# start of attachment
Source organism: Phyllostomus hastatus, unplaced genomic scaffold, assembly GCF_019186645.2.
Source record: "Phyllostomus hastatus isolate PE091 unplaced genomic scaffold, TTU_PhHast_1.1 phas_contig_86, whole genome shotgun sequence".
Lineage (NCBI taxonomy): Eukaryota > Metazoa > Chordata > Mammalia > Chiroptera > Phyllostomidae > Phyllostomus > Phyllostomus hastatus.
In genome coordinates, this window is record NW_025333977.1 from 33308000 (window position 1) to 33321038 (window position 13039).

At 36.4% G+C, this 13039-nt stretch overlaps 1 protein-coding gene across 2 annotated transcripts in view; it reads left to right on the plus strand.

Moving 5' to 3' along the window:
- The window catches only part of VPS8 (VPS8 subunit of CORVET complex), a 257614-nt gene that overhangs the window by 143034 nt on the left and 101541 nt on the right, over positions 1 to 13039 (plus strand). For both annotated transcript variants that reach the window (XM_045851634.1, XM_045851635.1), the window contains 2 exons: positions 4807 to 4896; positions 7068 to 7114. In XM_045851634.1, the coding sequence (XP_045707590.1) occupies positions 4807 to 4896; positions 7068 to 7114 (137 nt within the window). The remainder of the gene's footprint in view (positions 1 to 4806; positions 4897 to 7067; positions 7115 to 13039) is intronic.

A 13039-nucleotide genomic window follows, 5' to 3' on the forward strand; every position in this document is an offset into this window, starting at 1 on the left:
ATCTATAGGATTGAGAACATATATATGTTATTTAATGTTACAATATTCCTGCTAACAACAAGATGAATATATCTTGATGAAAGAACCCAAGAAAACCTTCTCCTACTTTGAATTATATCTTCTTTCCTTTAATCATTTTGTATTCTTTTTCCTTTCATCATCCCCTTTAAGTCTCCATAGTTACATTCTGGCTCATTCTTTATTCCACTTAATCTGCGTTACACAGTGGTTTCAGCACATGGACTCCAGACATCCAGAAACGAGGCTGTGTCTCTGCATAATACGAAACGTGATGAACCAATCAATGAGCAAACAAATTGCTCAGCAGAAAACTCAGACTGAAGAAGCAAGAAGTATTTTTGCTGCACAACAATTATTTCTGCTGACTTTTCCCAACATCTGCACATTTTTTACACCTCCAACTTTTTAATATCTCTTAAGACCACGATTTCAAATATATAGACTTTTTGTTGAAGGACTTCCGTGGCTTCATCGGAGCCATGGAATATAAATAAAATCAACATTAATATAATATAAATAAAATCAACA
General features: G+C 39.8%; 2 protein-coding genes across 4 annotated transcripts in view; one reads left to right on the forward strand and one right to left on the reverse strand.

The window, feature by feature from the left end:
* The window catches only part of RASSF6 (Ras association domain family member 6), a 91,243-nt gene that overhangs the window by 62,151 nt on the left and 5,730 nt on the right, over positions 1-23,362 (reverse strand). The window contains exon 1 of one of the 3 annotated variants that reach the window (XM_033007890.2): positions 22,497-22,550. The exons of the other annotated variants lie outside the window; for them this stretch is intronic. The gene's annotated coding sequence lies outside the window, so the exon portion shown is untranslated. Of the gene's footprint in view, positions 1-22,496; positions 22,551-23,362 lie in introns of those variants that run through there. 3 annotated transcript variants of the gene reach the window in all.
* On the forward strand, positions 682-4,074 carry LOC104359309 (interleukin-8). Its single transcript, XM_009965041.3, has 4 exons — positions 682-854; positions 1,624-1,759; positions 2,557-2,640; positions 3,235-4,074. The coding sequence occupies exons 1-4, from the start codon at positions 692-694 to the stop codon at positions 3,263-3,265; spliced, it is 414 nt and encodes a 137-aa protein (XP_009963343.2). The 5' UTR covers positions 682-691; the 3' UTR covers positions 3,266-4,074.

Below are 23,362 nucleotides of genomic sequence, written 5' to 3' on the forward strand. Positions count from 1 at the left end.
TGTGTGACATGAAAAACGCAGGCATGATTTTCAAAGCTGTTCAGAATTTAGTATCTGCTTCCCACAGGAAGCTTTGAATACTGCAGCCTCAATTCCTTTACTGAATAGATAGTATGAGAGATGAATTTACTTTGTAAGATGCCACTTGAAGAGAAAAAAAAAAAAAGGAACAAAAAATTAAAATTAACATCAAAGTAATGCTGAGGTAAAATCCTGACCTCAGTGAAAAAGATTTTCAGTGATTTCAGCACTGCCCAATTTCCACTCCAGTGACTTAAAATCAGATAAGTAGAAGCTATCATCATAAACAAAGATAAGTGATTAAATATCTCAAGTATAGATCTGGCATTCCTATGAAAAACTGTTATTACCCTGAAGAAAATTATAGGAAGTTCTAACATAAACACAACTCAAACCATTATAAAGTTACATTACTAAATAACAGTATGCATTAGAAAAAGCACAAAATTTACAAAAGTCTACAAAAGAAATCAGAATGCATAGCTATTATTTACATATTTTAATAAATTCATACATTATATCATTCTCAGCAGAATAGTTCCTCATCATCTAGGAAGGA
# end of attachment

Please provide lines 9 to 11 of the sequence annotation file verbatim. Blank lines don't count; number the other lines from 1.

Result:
ATCTATAGGATTGAGAACATATATATGTTATTTAATGTTACAATATTCCTGCTAACAACAAGATGAATATATCTTGATGAAAGAACCCAAGAAAACCTTCTCCTACTTTGAATTATATCTTCTTTCCTTTAATCATTTTGTATTCTTTTTCCTTTCATCATCCCCTTTAAGTCTCCATAGTTACATTCTGGCTCATTCTTTATTCCACTTAATCTGCGTTACACAGTGGTTTCAGCACATGGACTCCAGACATCCAGAAACGAGGCTGTGTCTCTGCATAATACGAAACGTGATGAACCAATCAATGAGCAAACAAATTGCTCAGCAGAAAACTCAGACTGAAGAAGCAAGAAGTATTTTTGCTGCACAACAATTATTTCTGCTGACTTTTCCCAACATCTGCACATTTTTTACACCTCCAACTTTTTAATATCTCTTAAGACCACGATTTCAAATATATAGACTTTTTGTTGAAGGACTTCCGTGGCTTCATCGGAGCCATGGAATATAAATAAAATCAACATTAATATAATATAAATAAAATCAACA
General features: G+C 39.8%; 2 protein-coding genes across 4 annotated transcripts in view; one reads left to right on the forward strand and one right to left on the reverse strand.

The window, feature by feature from the left end: